While tape isnâ€™t the ubiquitous backup medium it was a few years ago it remains hugely popular according to a recent survey by Spiceworks. Around 35% of the small businesses surveyed relied on tape to secure their backups, with slightly more using tape to back up their most sensitive data.
When we see these sorts of figures and compare them to the hype we hear about cloud and other technologies taking over the world, it makes sense to think twice before you eject the tape drive from your backup plans. Here are a few reasons why tape backups are still one of the best ways to keep your information safe.
After 60 years in the making, tapes are reliable
When you are looking at backup strategies, reliability will be one of your most important considerations. This is where tape is king. It has a life expectancy of up to 30 years, more than enough for most regulatory archiving requirements.
Tape backups are also stable technologies with decades behind their development. Using tape for backup has been around since first bits and bytes crossed two tone screens many years ago.
Itâ€™s also fairly common knowledge that magnetic tapes are hardier than the flimsy mechanical internals of a hard disk drive. Just do a search for â€˜broke my HDDâ€™ or something similar and youâ€™ll see pages of snooty teenagers complaining about losing their assignments after dropping their disk drives.
Tape is cheaper
While initial capital costs are higher with tape, the ongoing costs are generally comparable with cloud when you take into account the cost per terabyte for each medium. Plus you get to keep all of your data securely within the walls of your own business, giving you an edge against nosey hackers or governments.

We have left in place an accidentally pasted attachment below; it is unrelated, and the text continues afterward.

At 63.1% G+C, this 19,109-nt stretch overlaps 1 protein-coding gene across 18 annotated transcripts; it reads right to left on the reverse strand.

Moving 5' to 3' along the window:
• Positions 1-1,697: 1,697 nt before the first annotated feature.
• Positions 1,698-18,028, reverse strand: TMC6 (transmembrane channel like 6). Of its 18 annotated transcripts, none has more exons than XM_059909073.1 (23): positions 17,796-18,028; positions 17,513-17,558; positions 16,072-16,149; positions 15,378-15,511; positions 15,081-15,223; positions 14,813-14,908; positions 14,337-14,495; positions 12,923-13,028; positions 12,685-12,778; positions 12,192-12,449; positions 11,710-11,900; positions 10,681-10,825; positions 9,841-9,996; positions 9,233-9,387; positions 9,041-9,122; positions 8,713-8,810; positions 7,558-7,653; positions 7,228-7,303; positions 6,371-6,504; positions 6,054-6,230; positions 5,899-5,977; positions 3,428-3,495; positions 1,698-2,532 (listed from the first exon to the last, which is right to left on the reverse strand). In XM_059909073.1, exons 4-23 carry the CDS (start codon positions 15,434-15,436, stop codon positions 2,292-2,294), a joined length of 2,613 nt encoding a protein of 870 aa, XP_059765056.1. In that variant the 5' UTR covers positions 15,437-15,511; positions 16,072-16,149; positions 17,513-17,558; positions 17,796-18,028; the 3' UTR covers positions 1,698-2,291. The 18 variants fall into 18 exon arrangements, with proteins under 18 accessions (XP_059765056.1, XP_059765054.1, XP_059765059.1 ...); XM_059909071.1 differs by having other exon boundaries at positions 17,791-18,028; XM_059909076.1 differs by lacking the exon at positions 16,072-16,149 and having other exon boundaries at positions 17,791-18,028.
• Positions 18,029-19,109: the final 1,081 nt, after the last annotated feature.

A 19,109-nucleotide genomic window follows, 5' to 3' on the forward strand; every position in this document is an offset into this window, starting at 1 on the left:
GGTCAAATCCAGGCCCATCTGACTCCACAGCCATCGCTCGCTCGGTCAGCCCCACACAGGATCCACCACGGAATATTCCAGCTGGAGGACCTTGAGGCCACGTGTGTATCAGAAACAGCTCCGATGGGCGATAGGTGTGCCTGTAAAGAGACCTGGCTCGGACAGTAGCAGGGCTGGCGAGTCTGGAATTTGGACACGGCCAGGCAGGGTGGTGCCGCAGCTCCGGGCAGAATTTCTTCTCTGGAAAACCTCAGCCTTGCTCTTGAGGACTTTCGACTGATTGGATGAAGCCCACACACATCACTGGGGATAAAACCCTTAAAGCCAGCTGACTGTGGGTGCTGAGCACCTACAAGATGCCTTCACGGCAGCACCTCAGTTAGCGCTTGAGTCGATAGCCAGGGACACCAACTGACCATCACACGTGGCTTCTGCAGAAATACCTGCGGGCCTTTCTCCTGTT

The costs for disk backups vary hugely but are somewhere between two to ten times more expensive than tape backups depending on the scale and setup. In one model â€“ admittedly for a large organisation â€“ the cost for backing up one petabyte of data on disk was 3.6 times higher than the tape backup option.
Tape is (generally) faster
New tapes can drop off data at a rate of up to 280 Mbps. Unless you are one of the select few in a Google Fiber area, thatâ€™s going to be orders of magnitude faster than you can download your data from a cloud provider.
At last check your average disk transferred data at around 180 Mbps, although this is getting faster with time. For the moment though, if you want to transfer a ton of data, getting it from a tape to a disk is one of the quickest ways to do so.
Tape backup has a place (but it shouldnâ€™t be the only one)
After all this, I donâ€™t want to come across as some sort of tape-only evangelist. Trust me, Iâ€™m not. I just believe that tape still has a vital part to play in any small business backup strategy worth its salt. If you disagree then Iâ€™d love to hear why.